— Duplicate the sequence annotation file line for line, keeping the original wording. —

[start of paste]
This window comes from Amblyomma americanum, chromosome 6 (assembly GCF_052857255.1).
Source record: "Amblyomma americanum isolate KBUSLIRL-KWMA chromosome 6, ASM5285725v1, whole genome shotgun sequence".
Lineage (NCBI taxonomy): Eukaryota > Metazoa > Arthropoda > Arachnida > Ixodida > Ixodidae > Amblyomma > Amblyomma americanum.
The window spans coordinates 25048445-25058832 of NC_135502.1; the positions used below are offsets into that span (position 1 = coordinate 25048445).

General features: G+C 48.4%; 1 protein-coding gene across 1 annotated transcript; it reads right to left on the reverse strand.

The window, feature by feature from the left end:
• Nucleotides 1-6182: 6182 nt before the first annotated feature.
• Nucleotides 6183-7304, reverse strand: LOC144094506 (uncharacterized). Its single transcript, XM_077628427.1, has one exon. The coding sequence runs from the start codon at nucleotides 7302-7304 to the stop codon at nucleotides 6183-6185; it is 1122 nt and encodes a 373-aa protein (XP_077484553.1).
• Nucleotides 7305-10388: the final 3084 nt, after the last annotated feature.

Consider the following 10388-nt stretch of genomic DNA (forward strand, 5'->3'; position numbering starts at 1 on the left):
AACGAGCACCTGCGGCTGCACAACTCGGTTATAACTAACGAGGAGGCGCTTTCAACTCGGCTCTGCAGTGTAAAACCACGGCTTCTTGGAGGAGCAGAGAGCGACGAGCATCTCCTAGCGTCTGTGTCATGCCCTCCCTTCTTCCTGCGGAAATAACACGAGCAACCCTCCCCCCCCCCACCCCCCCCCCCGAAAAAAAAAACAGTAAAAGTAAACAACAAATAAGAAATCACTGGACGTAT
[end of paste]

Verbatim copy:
This window comes from Amblyomma americanum, chromosome 6 (assembly GCF_052857255.1).
Source record: "Amblyomma americanum isolate KBUSLIRL-KWMA chromosome 6, ASM5285725v1, whole genome shotgun sequence".
Lineage (NCBI taxonomy): Eukaryota > Metazoa > Arthropoda > Arachnida > Ixodida > Ixodidae > Amblyomma > Amblyomma americanum.
The window spans coordinates 25048445-25058832 of NC_135502.1; the positions used below are offsets into that span (position 1 = coordinate 25048445).

General features: G+C 48.4%; 1 protein-coding gene across 1 annotated transcript; it reads right to left on the reverse strand.

The window, feature by feature from the left end:
• Nucleotides 1-6182: 6182 nt before the first annotated feature.
• Nucleotides 6183-7304, reverse strand: LOC144094506 (uncharacterized). Its single transcript, XM_077628427.1, has one exon. The coding sequence runs from the start codon at nucleotides 7302-7304 to the stop codon at nucleotides 6183-6185; it is 1122 nt and encodes a 373-aa protein (XP_077484553.1).
• Nucleotides 7305-10388: the final 3084 nt, after the last annotated feature.

Consider the following 10388-nt stretch of genomic DNA (forward strand, 5'->3'; position numbering starts at 1 on the left):
AACGAGCACCTGCGGCTGCACAACTCGGTTATAACTAACGAGGAGGCGCTTTCAACTCGGCTCTGCAGTGTAAAACCACGGCTTCTTGGAGGAGCAGAGAGCGACGAGCATCTCCTAGCGTCTGTGTCATGCCCTCCCTTCTTCCTGCGGAAATAACACGAGCAACCCTCCCCCCCCCCACCCCCCCCCCCGAAAAAAAAAACAGTAAAAGTAAACAACAAATAAGAAATCACTGGACGTAT